I sound my barbaric yawp over the roofs of the world. #significantquote #carpediem
Would the students have created a Facebook group rather than sneak off to a cave? Or would Mr. Keating have told the students to turn off all devices and leave them in their bags, maintaining the traditional classroom setting? I think it would be more of the former.
In the movie, students shouted quotes to music blasted from a record player while on the soccer field. They explored alternative learning spaces by walking the halls of the school. The students from Mr. Keating's class found relevance in their study of poetry because he taught them:
We don't read and write poetry because it's cute. We read and write poetry because we are members of the human race. And the human race is filled with passion.
We teach poetry because "it is language distilled to its most effective level. Poetry = language at 100 percent proof!" tweeted Carla Beard (@webenglishteach). However, when I taught ninth grade English, I struggled to help my students find a passion for language. To them, poems seemed out of reach. My students lacked a bond with the rhythm and verse because, unlike Mr. Keating, I did not find a medium through which they could connect to it.
However, given our students' inclination to use technology, consider the potential if we leveraged that desire to help them better identify with poetry.
Uncovering Poetry in Primary Sources
Much like I inadvertently destroyed a number of great literary works with bad book projects, I will also confess to assigning a handful of brutally dry poetry assignments. I asked my students to construct meaningful language from thin air without inspiring them to express an idea in its purest sense.
Lauren Putman (@PutmanLauren), on the other hand, asked her students to begin by finding poetic language in existing writing, and then scaffolded the process. She encouraged her seventh graders to rewrite history through blackout poems. Her students used Explain Everything, Pages and iPads (although this project could have be completed with any number of tools that allow students to highlight and manipulate text) to extrapolate poetry from The Battle of Salomis by blacking out the remaining words.
Lauren also incorporated the audio recording features of Explain Everything into the process. To culminate the project, she asked her students to the record an audio reflection about their poems to further synthesize the experience.
Delivering Poetry through Multiple Media
We ask students to write poetry so that they gain hands-on exposure to the construction of language and practical experience with meter, rhyme and verse. We also want to provide them with an opportunity to more fully and deeply express themselves, yet we often constrain them to a single modality -- text -- in spite of the fact that they live in a media-rich world. With iPads, Chromebooks, Android tablets or computers, students can incorporate text, imagery, motion and music into their poems.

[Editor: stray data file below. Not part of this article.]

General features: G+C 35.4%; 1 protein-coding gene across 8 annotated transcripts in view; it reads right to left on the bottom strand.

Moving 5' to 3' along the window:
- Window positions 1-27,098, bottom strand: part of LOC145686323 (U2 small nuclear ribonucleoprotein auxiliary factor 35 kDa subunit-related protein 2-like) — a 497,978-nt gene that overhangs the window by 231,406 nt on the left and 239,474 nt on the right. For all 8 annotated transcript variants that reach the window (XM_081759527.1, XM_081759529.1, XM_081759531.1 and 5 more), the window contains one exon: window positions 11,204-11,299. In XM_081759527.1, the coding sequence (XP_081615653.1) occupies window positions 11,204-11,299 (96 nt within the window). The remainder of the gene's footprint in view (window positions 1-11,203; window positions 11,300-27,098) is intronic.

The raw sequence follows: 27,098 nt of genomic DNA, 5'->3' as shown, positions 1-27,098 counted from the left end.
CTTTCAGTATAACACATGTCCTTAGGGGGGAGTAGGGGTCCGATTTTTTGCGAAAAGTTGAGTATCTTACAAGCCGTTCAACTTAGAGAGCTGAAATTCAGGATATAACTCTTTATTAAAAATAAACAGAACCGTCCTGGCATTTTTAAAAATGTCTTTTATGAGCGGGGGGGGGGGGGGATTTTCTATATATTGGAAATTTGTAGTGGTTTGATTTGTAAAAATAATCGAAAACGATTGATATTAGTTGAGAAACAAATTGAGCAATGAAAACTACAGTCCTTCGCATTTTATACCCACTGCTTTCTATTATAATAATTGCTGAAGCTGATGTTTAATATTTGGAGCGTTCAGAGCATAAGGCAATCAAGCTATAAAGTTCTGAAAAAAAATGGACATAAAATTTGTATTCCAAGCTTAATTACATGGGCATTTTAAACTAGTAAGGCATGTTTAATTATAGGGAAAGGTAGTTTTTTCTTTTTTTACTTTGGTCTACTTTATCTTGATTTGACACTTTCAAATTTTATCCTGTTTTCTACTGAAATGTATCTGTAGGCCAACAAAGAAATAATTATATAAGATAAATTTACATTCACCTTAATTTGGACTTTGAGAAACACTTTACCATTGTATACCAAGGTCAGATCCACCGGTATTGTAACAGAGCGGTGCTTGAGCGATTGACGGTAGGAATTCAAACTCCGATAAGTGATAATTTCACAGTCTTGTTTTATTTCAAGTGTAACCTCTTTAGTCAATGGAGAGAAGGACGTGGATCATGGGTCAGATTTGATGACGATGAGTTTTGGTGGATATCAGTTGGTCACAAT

When my sixth graders sulked into the computer lab several years ago, dismayed by the prospect of "typing up another poem," we decided to try something new. Since the assignment was to create their own version of George Ella Lyon's "Where I'm From," we decided to use video as the final product. Using their favorite music, their own photos and drawings, as well as their own writing, each student created a video version of their poem using iMovie (though Animoto, Pixorial or WeVideo could also work). In the end, they connected with the assignment and the language of poetry using their preferred medium.
The above example was created by Julia Daniel at the Tamalpais High School's Academy of Integrated Humanities and New Media (AIM) in the fall of 2010. Because I encouraged my students to use personal pictures as well as any music, we could not openly publish the final projects due to acceptable use guidelines -- stealthily adding digital citizenship into our lesson.
Let Students Sound Their Barbaric Yawp!
Minstrels, troubadours and bards shared poems in ancient times. During the '50s and '60s, beatniks brought poetry to smoke-filled bars. Even today, poetry readings and slams happen on college campuses and in coffee houses, because poetry is meant to be public and experiential.
With technology, not only can students easily share and distribute their work, but they can also publish their creations to a broader audience. Karen Bosch (@karlyb), the K-8 Technology Instructor at Southfield Christian School in Michigan, inspired her students to write their own poetry anthology, including video, audio and images, and then publish the completed version in the iTunes Bookstore using the Book Creator app (available on iPad or Android). Not only did she allow her students to incorporate media as a way to enhance their verse, but she also empowered them to share their passions with a broader audience.
The imagery, music and dimensionality of the experience, coupled with the cadence of the narration, gave life to Mr. Keating's words and issued a call to action. Before beginning another poetry project with your students, in addition to what you ask them to create, think about how you ask them to "contribute their verse."